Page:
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Amanda Edwards/Getty Alex Trebek
Hope of the Valley Rescue Mission is planning to open the 107-bed facility, titled The Trebek Center, by converting a 23,000 sq. ft. roller rink in the San Fernando Valley, PEOPLE has confirmed.
According to TMZ, the rescue mission's initial funding comes from a $500,000 donation that the Trebeks made, which Hope of the Valley told the outlet helped them raise an additional $2 million for the project from other private donors (e.g., Shepherd Church, Beach Body) and $6 million from the city — the latter courtesy of efforts from Councilman John Lee.
According to TMZ, the new housing facility will break ground on May 15 and open in December, offering residents an array of services designed to help them get back on their feet and into more permanent housing. These will include substance-abuse counseling, job training and placement and mental-health services.
While the donation was initially intended for a building called the Hope Center, TMZ reports that Hope of the Valley got permission from the Trebeks before Alex's death to use the money toward The Trebek Center.
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Michael Kovac/Getty Images Alex and Jean Trebek in 2019
News of The Trebek Center comes eight months after Alex, who died in November at the age of 80 following a battle with stage four pancreatic cancer, and his wife were honored by having the Alex and Jean Trebek Community Room named for them at the first A Bridge Home facility in North Hollywood, California.
The Trebeks donated $100,000 to the latter facility, which was set to house 25 women, 60 men and their pets temporarily. The A Bridge Home facility was created to help the homeless "become folks who we know are human beings and can feel that humanity again," Mayor Eric Garcetti said in a release at the time.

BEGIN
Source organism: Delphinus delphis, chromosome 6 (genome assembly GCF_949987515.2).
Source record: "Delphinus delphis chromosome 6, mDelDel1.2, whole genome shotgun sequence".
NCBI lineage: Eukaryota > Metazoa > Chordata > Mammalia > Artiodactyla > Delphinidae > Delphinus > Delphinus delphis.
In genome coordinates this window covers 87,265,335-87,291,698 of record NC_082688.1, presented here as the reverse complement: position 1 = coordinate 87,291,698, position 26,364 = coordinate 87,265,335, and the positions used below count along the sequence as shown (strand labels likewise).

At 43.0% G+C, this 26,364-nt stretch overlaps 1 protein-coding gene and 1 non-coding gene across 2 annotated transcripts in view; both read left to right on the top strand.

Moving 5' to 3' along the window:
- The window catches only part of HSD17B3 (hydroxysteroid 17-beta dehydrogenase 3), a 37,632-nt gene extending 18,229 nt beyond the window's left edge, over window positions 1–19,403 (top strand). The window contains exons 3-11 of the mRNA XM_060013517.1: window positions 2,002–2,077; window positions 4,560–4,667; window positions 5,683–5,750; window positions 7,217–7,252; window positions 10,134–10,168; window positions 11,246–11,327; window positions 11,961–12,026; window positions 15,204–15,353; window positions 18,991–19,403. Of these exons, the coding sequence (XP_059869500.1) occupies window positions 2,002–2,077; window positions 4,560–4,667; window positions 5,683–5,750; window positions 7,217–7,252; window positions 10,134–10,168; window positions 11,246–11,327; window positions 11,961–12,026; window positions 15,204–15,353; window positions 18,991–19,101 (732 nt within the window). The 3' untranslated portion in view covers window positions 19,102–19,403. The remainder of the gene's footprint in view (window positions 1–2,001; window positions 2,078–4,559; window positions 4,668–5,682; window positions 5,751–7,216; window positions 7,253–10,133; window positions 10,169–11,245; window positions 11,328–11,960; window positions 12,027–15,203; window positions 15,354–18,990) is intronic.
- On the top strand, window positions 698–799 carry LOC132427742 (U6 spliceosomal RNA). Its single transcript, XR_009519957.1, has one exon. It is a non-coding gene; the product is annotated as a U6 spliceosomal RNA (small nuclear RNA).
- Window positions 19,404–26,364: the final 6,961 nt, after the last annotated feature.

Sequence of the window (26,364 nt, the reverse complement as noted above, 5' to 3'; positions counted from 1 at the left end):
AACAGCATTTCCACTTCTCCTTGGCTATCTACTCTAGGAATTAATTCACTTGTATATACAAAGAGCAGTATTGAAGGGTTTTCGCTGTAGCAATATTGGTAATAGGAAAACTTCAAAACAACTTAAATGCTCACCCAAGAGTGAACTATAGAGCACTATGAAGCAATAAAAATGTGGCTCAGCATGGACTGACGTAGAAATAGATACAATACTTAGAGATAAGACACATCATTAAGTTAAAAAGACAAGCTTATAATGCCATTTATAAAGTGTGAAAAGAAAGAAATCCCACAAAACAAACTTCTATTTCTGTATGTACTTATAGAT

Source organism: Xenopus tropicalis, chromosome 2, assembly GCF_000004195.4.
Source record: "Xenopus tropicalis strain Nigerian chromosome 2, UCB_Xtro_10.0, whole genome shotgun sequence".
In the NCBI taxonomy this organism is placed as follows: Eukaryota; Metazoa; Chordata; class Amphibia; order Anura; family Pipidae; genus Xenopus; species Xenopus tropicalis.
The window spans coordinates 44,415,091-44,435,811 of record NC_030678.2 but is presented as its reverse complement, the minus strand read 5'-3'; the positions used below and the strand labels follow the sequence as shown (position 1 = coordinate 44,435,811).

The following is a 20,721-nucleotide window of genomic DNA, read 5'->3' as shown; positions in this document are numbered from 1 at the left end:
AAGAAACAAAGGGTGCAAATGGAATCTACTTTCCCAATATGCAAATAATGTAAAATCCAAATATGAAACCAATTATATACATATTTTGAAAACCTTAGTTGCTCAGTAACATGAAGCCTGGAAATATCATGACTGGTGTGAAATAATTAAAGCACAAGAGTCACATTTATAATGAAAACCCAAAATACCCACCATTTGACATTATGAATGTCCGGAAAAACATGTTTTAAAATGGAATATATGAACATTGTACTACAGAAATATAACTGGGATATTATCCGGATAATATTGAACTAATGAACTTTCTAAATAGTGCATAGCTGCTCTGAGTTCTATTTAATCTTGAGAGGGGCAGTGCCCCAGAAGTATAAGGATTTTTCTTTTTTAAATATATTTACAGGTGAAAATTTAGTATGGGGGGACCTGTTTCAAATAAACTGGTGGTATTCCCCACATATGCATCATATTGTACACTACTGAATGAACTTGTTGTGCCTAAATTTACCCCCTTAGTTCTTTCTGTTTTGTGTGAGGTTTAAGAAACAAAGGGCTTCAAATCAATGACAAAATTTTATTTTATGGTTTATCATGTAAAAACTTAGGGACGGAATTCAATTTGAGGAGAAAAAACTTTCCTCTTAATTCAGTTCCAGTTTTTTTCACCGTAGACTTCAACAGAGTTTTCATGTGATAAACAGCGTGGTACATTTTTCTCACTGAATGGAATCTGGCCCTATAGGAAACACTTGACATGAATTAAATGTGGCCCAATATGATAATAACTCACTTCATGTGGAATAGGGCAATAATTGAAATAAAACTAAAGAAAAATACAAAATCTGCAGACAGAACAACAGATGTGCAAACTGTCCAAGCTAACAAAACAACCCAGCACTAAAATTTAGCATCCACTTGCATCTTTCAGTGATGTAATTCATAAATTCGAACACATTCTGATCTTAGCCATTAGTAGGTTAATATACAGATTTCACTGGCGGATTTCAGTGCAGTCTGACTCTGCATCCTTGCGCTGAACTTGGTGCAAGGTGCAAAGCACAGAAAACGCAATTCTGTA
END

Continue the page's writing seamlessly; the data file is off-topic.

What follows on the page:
Of the efforts, Alex — who, along with his wife, was a longtime resident of the San Fernando Valley — said in the release at the time, "I'm not one of those people who thinks that we can't deal with the homeless near my house because that's bad. I don't feel that way."
"I wish more people would react in a positive way to reaching out and trying to help their fellow member of the community," he added.
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Alex was committed to giving back during his life and developed relationships with various charities and causes, including supporting a nonprofit to help keep his favorite animal species, the musk ox, alive.
Jeopardy! and Alex's family have also donated more than a dozen of the longtime game show host's signature suits to The Doe Fund, an organization that provides paid work, housing, vocational training, continuing education and social services to underserved Americans with histories of addiction, homelessness and incarceration.
In addition to 14 suits, the recent donation includes 58 dress shirts, 300 neckties, 25 polo shirts, 14 sweaters, nine sports coats, nine pairs of dress shoes, 15 belts, two parkas and three pairs of dress slacks, according to a February release.
"During his last day on set, Alex extolled the virtues of everyone opening up their hands and their hearts to those who are suffering," said Jeopardy! executive producer Mike Richards. "Donating his wardrobe to those who are working to rebuild their lives is the perfect way to begin to honor that last request."